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Everywhere and EverywhenAdventures in Physics and Philosophy$
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Nick Huggett

Print publication date: 2010

Print ISBN-13: 9780195379518

Published to Oxford Scholarship Online: May 2010

DOI: 10.1093/acprof:oso/9780195379518.001.0001

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The Shape of Space I

The Shape of Space I

Topology

Chapter:
(p.31) 4 The Shape of Space I
Source:
Everywhere and Everywhen
Author(s):

Nick Huggett (Contributor Webpage)

Publisher:
Oxford University Press
DOI:10.1093/acprof:oso/9780195379518.003.0004

The question of the ‘shape’ of space can be approached in two ways: whether space is ‘curved’ or ‘flat’ is discussed later, these chapters address ‘topology’, the properties that would stay the same if space were stretched, squashed or twisted (like a rubber sheet): for instance, whether it has an edge and its dimensionality. Since antiquity is seemed that unless space had an edge it must be infinite, which many found problematic. It took advances in the mathematical understanding of space to address this otherwise philosophical issue (explaining space can be finite without an end). Modern physics, especially string theory, makes important the question of whether space has more than three dimensions; the book explains what worlds of different dimensionality would be like. It criticizes some physicists' (such as Hawking) philosophical invocation of ‘anthropic arguments’: for instance, that there are three dimensions because otherwise intelligent life would be impossible.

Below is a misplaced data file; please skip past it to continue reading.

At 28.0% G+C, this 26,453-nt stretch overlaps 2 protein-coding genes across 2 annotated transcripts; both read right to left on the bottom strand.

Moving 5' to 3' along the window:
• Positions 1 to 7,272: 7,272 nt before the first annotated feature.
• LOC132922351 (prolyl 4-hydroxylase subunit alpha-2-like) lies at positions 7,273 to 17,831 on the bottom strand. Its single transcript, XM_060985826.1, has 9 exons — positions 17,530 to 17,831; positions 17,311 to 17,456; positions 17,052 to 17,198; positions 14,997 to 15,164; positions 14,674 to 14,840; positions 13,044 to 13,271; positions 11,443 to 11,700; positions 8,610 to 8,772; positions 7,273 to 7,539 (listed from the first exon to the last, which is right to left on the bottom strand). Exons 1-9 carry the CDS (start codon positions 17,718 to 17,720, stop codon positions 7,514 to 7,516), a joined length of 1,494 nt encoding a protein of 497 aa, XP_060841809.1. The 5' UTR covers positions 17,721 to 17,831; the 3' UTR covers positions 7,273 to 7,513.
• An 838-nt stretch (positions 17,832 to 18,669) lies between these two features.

Keywords:   topology, Archytas, space, dimensions, string theory, anthropic argument, Hawking

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